Yeah, most discussions of "PC" succumb quickly to the "no true Scotsman" fallacy. It's helpful to actually define political correctness. Political correctness in the 90s had to do mostly with allowing marginalized groups to have a say and was concerned with diversifying conversations and education in particular. It eventually came to mean being considerate of the cultural differences between oneself and others. Since then it has become an epithet for anyone who is more sensitive than I am on a subject, like it's twin term, "snowflake". No one applies it to themselves. It has also basically become a tool of manipulation, as this controversy showed. No one cared about this tacky song until the ominous banshee wail of "political correctness" threatened to steal it away from us! DUN DUNDUN. To arms people! Save the saccharine drivel! What's interesting about the song controversy is that it could have just been dropped quietly. Times change. People used to keep slavery memorabilia that makes their grandchildren cringe. It's schlock and schlock doesn't age well. No one would have missed it much. But that's not what happened. Instead it was played for outrage and attention, and of course the ominous spectre of "PC" was dragged out like a modern krampus to terrify everyone. Christmas is always ripe for exactly such schemes, which is why we need to be wary of them. The real "sensitivity" was on the part of those manipulated to be sooo upset they were going to lose a cheesy song no one cared about the year before (I note cynically that the popularity of the song also soared--suddenly it was being played everywhere as an act of "resistance"). It's not like something as culturally significant as Handel's Messiah was being threatened, just this song written in a time when wife beating was played for humour and women were portrayed as idiots who needed a man to tell them what to do. It isn't even a Christmas song. So what exactly are we losing again and why does it matter? Oh because we don't want evil "PC" to win. Right. It seemed to me this was simply another divisive social media manipulation devised in time for Christmas and had nothing to do with being considerate of others but was designed to do the opposite. In fact social media tends to exploit the more tribal and antagonistic aspects of human nature in exactly this manner. Then the anti-pc brigade, having chosen their "side", complain that everyone is too sensitive. The irony is more tangy than miracle whip. Maybe the acceptance of differing points of view starts with you and me, and not those other people. And maybe it's not going to kill us if one cheesy song doesn't get constant rotation. Maybe there are more important things to worry about.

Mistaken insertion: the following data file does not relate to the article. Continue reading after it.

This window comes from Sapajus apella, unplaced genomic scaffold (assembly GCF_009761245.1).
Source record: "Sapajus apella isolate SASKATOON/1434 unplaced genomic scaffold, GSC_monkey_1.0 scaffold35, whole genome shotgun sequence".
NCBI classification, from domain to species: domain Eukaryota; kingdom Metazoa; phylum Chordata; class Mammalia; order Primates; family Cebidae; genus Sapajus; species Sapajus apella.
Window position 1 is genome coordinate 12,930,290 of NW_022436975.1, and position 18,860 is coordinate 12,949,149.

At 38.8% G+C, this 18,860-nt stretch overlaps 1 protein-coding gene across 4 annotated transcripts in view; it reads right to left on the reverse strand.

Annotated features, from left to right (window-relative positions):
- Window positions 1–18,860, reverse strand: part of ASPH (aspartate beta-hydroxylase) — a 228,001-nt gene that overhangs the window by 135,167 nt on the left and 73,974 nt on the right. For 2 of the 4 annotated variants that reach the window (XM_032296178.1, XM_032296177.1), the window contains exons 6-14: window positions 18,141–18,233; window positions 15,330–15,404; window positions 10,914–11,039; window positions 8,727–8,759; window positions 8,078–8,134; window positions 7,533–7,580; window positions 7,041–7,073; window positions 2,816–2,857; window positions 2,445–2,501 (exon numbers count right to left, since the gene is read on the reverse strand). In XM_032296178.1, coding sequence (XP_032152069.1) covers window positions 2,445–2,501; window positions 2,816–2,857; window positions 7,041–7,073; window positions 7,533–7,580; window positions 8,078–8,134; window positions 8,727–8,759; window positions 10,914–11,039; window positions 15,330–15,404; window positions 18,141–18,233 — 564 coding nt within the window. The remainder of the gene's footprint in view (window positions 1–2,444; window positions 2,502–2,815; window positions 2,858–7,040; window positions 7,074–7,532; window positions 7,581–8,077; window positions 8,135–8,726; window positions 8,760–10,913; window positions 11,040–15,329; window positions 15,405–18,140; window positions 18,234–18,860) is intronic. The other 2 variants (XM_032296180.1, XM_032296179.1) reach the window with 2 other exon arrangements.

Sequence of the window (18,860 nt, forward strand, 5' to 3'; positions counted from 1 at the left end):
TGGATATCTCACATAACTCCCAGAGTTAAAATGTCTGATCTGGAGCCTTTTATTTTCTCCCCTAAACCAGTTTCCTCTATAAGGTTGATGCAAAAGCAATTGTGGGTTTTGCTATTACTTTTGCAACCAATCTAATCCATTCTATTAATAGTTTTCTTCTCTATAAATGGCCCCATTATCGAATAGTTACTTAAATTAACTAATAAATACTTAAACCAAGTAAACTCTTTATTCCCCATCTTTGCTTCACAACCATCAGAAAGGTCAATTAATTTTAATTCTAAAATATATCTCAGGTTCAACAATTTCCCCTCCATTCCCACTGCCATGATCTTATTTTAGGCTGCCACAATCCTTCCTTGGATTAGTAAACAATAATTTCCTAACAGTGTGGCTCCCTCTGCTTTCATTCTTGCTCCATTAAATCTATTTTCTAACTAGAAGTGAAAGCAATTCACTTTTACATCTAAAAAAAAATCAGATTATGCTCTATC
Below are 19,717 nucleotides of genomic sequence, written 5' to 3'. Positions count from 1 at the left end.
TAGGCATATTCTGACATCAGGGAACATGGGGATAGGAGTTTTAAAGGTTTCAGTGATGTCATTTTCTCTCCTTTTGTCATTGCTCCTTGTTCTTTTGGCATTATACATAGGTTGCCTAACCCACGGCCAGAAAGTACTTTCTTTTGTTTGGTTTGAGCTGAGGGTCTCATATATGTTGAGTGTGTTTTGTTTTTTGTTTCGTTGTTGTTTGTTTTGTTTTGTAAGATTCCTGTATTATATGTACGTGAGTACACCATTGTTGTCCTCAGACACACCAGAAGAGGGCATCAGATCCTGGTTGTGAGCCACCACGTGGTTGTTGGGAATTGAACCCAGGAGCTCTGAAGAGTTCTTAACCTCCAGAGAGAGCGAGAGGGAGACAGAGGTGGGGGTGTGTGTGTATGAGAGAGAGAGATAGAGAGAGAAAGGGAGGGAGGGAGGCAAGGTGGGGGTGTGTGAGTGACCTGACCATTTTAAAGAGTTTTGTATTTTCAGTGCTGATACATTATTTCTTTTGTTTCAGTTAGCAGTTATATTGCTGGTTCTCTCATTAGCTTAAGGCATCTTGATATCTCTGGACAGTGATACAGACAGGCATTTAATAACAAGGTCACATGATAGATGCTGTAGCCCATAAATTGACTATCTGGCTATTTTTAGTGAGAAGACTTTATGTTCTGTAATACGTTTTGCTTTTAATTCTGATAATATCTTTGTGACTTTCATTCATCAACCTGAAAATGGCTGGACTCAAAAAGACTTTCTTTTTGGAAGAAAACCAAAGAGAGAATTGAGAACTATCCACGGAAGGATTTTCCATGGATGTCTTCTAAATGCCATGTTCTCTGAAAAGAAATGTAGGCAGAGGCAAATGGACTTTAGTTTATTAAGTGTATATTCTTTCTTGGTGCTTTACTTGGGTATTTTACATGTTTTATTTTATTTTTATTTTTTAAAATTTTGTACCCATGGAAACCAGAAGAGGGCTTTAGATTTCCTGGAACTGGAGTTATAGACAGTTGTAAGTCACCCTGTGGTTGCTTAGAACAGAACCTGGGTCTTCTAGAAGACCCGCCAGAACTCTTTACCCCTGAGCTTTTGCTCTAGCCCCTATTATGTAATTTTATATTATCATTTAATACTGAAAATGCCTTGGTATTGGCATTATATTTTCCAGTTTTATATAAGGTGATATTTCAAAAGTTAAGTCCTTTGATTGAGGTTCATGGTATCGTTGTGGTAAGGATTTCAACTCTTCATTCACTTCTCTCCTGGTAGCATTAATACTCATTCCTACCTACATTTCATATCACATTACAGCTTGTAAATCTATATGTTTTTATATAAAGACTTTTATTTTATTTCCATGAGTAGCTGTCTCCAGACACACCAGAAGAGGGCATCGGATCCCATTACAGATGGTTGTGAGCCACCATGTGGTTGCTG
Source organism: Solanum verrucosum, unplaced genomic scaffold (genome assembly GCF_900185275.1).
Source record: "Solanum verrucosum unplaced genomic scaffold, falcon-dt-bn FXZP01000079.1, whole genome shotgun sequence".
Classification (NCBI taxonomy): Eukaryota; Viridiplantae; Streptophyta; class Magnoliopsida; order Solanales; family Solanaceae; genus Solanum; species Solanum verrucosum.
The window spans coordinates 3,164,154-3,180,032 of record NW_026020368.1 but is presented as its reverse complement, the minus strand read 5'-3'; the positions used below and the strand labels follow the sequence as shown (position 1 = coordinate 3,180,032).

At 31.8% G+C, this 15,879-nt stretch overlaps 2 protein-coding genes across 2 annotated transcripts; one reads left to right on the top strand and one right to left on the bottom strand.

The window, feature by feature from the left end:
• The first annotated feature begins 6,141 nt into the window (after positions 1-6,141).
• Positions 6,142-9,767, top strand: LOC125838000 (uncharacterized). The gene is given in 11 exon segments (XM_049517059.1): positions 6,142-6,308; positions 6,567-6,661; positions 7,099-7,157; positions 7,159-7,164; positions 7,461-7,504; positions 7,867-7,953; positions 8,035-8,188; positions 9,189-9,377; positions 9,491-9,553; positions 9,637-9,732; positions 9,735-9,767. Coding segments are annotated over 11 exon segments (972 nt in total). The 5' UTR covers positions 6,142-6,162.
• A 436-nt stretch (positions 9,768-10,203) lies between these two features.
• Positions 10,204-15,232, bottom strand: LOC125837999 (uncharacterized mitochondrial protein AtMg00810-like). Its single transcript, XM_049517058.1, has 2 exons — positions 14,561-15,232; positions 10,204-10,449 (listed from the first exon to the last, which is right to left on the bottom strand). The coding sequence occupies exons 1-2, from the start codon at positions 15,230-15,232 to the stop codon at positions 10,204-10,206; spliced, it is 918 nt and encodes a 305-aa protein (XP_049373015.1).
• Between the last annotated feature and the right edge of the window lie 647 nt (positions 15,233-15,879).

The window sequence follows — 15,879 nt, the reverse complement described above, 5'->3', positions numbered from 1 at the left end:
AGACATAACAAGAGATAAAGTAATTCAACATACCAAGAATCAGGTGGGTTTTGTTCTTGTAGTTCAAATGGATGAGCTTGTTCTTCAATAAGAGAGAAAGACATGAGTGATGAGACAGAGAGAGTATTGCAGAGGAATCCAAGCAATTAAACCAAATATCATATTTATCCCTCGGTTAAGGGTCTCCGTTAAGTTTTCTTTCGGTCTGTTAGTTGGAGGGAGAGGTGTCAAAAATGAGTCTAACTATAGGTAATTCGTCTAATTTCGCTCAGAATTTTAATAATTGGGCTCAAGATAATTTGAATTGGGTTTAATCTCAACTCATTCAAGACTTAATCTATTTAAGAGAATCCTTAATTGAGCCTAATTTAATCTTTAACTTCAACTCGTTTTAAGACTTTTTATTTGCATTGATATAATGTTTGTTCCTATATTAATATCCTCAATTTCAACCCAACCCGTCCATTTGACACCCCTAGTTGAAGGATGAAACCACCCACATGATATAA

3. lemur00

    Does Gender Affect Our Views On Pay?

    I noted in another thread that nursing is a high paying profession for a woman. There are various reasons for that, but generally women aren't expected to make that much, unless they go into a traditional "male" profession. I mentioned that traditionally they were second incomes in the other thread. I also think the work women do (those noted are all "caregiving" professions in one way or another) is just not valued in our society as something that deserves monetary reward. But most of all, people often regard female dominated professions with a jaundiced eye of martyrdom and submission. As they are usually caregiving professions it becomes easier to manipulate the often altruistic personalities attracted to them. People who want to make a difference because they care can be pretty easily duped by a plain old guilt trip. My father was a teacher and union rep and was always annoyed at how his profession could be bullied by employers intimating they were bad or lazy teachers for just wanting to be paid (sound familiar?). Teachers MUST do extra things they don't get paid for...or they would if they really cared about our poor children's future!! He of course was not taken in by this rhetoric at all, but many of his co-workers were. They refused to play hardball (teachers strike in JUNE) and never really improved their situation. That kind of manipulative behaviour has unfortunately always worked on the people attracted by these professions (most of whom are women), and being taken in by it means you lose respect from others. No one would say "Lawyers should do extra things for free...or they would if their clients mattered!" Lawyers would probably say "yeah, well I'm not here to care. So here's your bill". Interestingly, to the op, there are a few studies I've read showing that men who nurse often excel where women don't, and not because they are necessarily better at the work. At my old facility we called it "cock of the walk syndrome". Men do sometimes command a certain amount of respect just because they are male, especially with older persons. And as a woman who isn't particularly feminine, I know the social sanctions for going against type are many.